It’s hard for me to describe my own sound. I usually just take whatever sounds I hear in my head. It’s really like a melting pot of alternative, classical, jazz, rock, folk, world, etc. In my songs, I usually write about my observations of life, sometimes about animals or nature (as metaphors for human beings), and often about personal realizations that I make in my own life. I usually don’t plan my writing out too much. Usually I write because I feel certain emotions while I’m practicing my instruments. At first, I try to be intuitive to what I’m feeling. Then I take the material from my inspiration and craft it into song structures later. I even write when I’m traveling - I have written a few songs using ipad apps!
I like to do cover songs of singers/musicians who have inspired me. Sometimes I make special arrangements of songs purely for fun, or for the shock factor at live shows :)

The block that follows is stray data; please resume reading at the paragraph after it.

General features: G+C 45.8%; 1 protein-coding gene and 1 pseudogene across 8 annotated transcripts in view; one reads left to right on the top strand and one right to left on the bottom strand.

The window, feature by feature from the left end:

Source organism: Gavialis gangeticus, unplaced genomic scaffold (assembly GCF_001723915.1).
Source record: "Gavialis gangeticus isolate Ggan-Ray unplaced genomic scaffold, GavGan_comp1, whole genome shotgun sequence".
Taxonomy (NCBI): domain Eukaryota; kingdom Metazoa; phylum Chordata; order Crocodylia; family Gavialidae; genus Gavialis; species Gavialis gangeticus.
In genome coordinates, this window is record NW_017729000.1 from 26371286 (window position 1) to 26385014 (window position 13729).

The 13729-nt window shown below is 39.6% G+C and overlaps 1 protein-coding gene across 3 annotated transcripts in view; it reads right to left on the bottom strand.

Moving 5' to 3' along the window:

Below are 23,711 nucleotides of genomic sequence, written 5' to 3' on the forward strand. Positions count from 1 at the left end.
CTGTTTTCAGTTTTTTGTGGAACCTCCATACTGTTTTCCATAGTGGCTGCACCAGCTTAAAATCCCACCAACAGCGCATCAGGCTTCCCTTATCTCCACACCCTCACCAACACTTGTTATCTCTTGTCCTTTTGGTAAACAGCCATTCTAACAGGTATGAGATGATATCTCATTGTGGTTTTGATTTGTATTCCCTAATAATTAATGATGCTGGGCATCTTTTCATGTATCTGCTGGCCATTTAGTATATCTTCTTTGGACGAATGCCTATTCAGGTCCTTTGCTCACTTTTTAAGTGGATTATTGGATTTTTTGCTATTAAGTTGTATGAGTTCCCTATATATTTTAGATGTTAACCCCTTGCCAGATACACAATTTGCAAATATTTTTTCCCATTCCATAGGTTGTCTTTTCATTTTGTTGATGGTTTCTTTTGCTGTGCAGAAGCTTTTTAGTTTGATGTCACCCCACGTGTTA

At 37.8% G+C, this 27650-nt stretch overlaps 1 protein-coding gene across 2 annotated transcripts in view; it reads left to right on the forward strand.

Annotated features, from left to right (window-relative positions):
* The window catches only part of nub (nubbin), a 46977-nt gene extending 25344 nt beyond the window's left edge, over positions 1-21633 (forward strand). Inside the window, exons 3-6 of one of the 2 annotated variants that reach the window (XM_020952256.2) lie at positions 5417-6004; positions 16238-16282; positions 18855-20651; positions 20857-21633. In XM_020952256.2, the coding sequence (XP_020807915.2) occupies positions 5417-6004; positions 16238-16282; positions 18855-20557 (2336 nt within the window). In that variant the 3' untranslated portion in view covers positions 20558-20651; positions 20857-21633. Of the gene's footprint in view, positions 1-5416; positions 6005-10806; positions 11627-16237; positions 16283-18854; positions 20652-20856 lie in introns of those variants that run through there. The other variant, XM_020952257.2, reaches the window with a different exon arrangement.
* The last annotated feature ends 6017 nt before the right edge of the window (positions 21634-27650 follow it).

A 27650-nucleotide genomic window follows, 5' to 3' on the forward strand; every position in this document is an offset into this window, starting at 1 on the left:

On upcoming projects
I am performing a series of six concerts at the Legacy (one of Taipei's premier live music venues) throughout 2012. This concert series, titled "Paige Su - No Boundaries", will contain a different theme with each show, and it gives me an opportunity to present a wide range of musical expression from different angles. Each production will see collaborations with a revolving cast of some of Taiwan's most talented musicians, resulting in fresh arrangements of my existing songs and new songs to showcase each show's theme. No two performances will be the same. The first show was on February 22, and it was called “Deep Blue”. The next show will be on May 9, and the title is “Departure”. Musically, we are going for a folk-rock/Indian sound: we will feature Indian musicians on tabla and sitar, along with a rock band format that includes me on harp/vocals (I’ll be playing the Camac Little Big Blue), plus electric guitar, bass, and drums. (Some videos from a similar program we did last year can be found on Youtube).